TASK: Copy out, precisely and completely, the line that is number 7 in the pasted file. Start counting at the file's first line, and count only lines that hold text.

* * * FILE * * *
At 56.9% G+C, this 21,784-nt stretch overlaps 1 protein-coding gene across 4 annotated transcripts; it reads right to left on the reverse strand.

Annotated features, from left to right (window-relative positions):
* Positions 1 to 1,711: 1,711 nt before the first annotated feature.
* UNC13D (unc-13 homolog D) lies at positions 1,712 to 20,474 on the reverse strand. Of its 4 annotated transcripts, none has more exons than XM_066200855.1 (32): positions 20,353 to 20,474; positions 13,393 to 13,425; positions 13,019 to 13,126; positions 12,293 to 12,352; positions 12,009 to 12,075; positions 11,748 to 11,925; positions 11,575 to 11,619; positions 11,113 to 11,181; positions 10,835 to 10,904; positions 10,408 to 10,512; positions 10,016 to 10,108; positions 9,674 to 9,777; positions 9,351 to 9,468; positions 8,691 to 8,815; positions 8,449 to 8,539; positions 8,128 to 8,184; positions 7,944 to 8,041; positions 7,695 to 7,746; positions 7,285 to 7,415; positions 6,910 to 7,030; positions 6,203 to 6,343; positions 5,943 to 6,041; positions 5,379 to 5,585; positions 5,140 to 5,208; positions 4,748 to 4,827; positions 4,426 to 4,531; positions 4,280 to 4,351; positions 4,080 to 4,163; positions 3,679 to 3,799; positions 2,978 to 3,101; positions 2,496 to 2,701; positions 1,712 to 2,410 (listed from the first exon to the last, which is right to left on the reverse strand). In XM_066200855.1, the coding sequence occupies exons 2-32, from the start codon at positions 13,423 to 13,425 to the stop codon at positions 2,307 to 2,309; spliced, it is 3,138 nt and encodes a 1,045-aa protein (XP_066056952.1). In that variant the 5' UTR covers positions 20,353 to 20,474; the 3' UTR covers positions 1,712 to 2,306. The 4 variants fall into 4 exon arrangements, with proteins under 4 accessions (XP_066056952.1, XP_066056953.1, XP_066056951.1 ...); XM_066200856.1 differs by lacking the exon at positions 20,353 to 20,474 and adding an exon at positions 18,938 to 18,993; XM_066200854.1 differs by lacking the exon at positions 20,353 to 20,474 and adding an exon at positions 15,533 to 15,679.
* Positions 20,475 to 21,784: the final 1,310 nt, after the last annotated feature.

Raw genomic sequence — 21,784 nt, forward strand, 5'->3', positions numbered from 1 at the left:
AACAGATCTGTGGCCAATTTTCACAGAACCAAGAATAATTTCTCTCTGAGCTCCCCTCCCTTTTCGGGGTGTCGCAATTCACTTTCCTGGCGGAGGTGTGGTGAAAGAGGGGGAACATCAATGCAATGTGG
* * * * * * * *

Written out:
AACAGATCTGTGGCCAATTTTCACAGAACCAAGAATAATTTCTCTCTGAGCTCCCCTCCCTTTTCGGGGTGTCGCAATTCACTTTCCTGGCGGAGGTGTGGTGAAAGAGGGGGAACATCAATGCAATGTGG